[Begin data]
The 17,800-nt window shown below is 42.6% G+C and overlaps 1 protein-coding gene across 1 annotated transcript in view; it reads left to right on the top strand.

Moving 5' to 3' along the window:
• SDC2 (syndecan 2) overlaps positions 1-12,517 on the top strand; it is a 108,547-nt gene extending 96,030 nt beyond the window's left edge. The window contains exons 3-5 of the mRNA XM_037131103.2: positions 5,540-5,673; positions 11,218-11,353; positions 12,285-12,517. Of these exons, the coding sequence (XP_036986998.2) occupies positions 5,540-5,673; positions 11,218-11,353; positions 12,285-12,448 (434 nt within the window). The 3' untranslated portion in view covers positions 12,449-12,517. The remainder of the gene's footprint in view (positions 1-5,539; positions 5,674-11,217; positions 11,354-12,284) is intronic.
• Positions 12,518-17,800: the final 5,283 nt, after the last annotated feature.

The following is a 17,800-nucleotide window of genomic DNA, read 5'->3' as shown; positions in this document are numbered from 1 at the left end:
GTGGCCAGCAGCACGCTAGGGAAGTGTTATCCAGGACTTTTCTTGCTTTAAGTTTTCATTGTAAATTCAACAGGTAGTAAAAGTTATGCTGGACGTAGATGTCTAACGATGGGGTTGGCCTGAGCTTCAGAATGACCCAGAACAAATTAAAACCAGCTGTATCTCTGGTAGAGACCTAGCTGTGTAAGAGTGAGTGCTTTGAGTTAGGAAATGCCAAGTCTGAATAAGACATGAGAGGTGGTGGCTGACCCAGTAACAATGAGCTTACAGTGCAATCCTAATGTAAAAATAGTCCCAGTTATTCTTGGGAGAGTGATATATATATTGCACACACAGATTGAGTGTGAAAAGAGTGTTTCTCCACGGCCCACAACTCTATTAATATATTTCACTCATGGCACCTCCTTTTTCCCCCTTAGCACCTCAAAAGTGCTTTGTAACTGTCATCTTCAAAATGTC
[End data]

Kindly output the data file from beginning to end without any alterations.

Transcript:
The 17,800-nt window shown below is 42.6% G+C and overlaps 1 protein-coding gene across 1 annotated transcript in view; it reads left to right on the top strand.

Moving 5' to 3' along the window:
• SDC2 (syndecan 2) overlaps positions 1-12,517 on the top strand; it is a 108,547-nt gene extending 96,030 nt beyond the window's left edge. The window contains exons 3-5 of the mRNA XM_037131103.2: positions 5,540-5,673; positions 11,218-11,353; positions 12,285-12,517. Of these exons, the coding sequence (XP_036986998.2) occupies positions 5,540-5,673; positions 11,218-11,353; positions 12,285-12,448 (434 nt within the window). The 3' untranslated portion in view covers positions 12,449-12,517. The remainder of the gene's footprint in view (positions 1-5,539; positions 5,674-11,217; positions 11,354-12,284) is intronic.
• Positions 12,518-17,800: the final 5,283 nt, after the last annotated feature.

The following is a 17,800-nucleotide window of genomic DNA, read 5'->3' as shown; positions in this document are numbered from 1 at the left end:
GTGGCCAGCAGCACGCTAGGGAAGTGTTATCCAGGACTTTTCTTGCTTTAAGTTTTCATTGTAAATTCAACAGGTAGTAAAAGTTATGCTGGACGTAGATGTCTAACGATGGGGTTGGCCTGAGCTTCAGAATGACCCAGAACAAATTAAAACCAGCTGTATCTCTGGTAGAGACCTAGCTGTGTAAGAGTGAGTGCTTTGAGTTAGGAAATGCCAAGTCTGAATAAGACATGAGAGGTGGTGGCTGACCCAGTAACAATGAGCTTACAGTGCAATCCTAATGTAAAAATAGTCCCAGTTATTCTTGGGAGAGTGATATATATATTGCACACACAGATTGAGTGTGAAAAGAGTGTTTCTCCACGGCCCACAACTCTATTAATATATTTCACTCATGGCACCTCCTTTTTCCCCCTTAGCACCTCAAAAGTGCTTTGTAACTGTCATCTTCAAAATGTC